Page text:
But the man in charge of the “plot” was an FBI informant named Maqsood a.k.a Shahed Hussain. Maqsood had spent eight months recruiting Cromitie to plant bombs at a synagogue in the Bronx. When the gang arrived to carry out the attack, they were immediately arrested on terror charges and sentenced to 25 years in prison for the “failed terror plot.”
Maqsood’s role in the plot eventually emerged and the entire thing has now been pegged a classic case of entrapment. The FBI is accused of inventing terrorist plots to lure gullible targets, and the accused are currently seeking appeals.
8. The Extent of Tapping
When Snowden blew the lid on the NSA’s spying activities, everyone was outraged, but very few could grasp the sheer extent of this tapping. The NSA went as far as paying Britain’s GCHQ $100 million to “secure access to and influence over Britain’s intelligence gathering programs.” Some of the intel gathered and passed on reportedly caused GCHQ staff to express concern about “the morality and ethics of their work, given the level of deception involved.”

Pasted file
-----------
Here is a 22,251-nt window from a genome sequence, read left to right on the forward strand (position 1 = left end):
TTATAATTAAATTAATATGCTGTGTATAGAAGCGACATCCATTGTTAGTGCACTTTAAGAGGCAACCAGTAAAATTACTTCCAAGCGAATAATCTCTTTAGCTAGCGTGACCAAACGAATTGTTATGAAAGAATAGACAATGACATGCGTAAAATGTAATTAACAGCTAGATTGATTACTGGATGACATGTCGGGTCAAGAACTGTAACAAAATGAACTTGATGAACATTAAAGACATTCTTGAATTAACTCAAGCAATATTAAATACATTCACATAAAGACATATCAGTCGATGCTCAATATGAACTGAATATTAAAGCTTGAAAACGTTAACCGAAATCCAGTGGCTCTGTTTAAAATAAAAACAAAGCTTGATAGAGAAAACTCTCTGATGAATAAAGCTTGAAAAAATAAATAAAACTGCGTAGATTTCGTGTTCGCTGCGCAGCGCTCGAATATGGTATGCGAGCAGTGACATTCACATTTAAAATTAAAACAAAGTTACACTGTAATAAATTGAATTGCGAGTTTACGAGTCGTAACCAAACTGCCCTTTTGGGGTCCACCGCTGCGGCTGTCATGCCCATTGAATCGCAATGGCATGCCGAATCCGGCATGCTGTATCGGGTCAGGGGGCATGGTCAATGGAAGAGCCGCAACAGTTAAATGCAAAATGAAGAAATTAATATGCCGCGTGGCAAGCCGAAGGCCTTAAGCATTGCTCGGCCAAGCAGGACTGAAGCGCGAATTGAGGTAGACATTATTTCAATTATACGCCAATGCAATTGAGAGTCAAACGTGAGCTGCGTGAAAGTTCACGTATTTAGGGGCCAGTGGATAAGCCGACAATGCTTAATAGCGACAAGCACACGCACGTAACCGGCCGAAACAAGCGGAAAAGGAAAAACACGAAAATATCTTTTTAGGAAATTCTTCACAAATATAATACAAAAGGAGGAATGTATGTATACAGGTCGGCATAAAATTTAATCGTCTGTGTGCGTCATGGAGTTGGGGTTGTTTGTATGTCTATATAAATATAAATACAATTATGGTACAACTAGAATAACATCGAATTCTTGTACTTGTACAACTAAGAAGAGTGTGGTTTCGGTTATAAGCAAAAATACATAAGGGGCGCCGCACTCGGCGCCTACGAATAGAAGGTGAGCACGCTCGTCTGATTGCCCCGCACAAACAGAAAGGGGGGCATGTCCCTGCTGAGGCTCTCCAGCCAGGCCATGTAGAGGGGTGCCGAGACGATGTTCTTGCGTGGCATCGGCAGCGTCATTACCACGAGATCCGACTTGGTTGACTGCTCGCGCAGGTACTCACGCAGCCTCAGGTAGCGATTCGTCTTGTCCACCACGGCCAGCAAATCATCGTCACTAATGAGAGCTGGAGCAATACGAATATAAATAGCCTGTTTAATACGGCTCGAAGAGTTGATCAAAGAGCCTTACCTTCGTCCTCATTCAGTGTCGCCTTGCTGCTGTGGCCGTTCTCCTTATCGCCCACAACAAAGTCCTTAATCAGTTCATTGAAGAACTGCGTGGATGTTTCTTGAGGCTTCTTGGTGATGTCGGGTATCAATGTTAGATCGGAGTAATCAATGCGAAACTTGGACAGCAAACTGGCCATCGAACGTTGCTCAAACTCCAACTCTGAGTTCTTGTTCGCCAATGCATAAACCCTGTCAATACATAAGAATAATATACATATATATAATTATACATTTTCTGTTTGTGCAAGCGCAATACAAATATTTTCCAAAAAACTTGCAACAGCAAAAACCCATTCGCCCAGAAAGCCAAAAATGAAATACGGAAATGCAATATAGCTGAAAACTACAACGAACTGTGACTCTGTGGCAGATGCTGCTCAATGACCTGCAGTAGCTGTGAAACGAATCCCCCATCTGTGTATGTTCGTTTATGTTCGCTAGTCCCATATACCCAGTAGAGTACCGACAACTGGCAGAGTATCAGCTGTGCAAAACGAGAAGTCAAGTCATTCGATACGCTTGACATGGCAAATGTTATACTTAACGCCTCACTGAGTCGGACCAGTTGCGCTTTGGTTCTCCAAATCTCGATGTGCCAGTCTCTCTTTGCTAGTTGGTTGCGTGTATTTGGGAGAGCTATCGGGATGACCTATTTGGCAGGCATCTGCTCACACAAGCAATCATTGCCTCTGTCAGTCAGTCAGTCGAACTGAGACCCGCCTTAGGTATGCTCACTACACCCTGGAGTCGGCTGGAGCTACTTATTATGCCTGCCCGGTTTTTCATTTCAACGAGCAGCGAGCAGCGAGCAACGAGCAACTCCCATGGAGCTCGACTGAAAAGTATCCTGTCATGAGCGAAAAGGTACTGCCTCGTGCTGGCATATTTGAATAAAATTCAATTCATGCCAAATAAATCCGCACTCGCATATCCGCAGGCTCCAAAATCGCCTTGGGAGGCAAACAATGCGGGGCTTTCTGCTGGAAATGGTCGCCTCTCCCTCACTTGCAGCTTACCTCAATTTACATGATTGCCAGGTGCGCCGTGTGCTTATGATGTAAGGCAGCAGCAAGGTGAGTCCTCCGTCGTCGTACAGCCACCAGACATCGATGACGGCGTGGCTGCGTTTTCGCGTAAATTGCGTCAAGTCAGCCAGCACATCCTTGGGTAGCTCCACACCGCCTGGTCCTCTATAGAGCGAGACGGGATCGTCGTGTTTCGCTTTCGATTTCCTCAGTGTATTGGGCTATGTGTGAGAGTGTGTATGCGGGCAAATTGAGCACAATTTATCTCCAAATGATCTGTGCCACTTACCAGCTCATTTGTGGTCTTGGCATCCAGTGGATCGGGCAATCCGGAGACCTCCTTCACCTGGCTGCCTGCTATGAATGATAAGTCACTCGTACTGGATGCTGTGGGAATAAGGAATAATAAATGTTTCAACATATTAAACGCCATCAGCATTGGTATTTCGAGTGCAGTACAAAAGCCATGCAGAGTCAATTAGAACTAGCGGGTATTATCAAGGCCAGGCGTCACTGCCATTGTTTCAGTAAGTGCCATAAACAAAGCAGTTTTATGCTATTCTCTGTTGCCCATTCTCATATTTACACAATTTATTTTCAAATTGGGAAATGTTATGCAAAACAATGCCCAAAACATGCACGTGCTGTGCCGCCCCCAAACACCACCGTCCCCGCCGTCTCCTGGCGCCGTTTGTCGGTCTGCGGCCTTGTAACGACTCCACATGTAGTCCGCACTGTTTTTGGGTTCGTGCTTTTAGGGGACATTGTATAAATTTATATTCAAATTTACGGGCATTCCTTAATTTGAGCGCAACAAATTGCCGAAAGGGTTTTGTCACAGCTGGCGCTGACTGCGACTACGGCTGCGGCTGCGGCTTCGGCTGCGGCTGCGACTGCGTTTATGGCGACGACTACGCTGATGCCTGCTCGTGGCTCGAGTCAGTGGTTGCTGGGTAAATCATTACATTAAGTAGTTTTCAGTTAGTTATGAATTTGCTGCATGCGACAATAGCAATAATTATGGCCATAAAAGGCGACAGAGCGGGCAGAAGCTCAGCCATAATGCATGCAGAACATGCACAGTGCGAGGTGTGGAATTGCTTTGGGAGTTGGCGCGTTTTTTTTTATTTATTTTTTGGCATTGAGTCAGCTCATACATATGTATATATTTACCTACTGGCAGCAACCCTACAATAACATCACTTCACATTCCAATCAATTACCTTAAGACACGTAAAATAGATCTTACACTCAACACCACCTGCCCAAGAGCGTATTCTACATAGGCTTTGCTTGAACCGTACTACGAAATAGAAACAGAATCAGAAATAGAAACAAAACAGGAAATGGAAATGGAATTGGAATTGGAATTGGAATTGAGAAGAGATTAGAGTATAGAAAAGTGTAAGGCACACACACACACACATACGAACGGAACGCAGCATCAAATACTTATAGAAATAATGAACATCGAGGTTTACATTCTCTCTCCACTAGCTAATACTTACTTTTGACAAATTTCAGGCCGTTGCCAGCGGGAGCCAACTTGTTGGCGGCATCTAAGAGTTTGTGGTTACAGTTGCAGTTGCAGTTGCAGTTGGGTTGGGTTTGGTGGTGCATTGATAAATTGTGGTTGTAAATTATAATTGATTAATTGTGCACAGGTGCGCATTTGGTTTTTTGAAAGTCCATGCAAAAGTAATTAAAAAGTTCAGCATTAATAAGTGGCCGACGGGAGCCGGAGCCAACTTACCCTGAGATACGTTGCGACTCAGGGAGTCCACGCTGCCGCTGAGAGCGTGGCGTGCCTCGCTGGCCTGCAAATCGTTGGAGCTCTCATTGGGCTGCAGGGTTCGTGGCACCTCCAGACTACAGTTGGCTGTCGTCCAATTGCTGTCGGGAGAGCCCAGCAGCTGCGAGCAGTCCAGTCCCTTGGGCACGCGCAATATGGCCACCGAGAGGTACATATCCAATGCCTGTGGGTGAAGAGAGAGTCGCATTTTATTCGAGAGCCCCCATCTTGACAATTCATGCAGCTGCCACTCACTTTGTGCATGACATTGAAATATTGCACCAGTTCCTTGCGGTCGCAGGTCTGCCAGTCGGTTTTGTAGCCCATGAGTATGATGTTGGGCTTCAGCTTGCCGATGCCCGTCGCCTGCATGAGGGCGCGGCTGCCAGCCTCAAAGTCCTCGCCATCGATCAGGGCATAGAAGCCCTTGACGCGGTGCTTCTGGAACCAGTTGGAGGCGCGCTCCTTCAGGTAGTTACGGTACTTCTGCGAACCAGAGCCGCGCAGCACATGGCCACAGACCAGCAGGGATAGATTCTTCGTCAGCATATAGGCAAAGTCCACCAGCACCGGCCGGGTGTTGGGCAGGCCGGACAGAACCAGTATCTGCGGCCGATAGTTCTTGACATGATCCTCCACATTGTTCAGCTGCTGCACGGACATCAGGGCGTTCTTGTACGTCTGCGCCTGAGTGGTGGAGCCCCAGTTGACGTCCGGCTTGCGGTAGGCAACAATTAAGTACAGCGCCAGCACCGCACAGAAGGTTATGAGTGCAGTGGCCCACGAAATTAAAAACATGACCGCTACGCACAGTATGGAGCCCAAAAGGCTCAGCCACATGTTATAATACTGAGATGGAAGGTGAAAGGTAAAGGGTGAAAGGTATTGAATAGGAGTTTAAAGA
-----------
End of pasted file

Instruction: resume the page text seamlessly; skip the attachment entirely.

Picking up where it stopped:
Using something called a man-in-the-middle attack, the NSA could intercept a message between two people and change the contents before delivery. While most people heard about XKEYSCORE, the program that analyzed emails, online chats and browsing histories, how many times did you hear about Nosey Smurf? This program allowed listeners to take over your computer’s microphone and record conversations. What about Gumfish which takes over your webcam and can be used to record film or take photographs, or Grok which logged the keystrokes entered into a device.
7. GPS Tracking
Not content with high tech tapping of your smart devices, the FBI has also been guilty of “tapping” vehicle,s too. In 2010, the U.S. Court of Appeals for the Ninth Circuit passed a law allowing government agents to sneak onto your property and put a GPS device in your car. This would have sounded like something out of a B-rated spy flick, until San Jose college student, Yasir Afifi, found one under his car in October 2010. Initially thinking it was a bomb, it was soon identified to be a tracking device sold exclusively to law enforcement agencies.
He had been under surveillance for up to six weeks, simply because he was the son of Aladdin Afifi, an Islamic-American community leader. Before he could sell the device on Craigslist, FBI agents turned up at his home and requested that he give it back. He gave it back, but sued the agency in 2011. The fallout from the case led to a 2012 Supreme Court ruling that mandated a warrant before bugging a suspect’s vehicle.
6. The Fake Vaccination Drive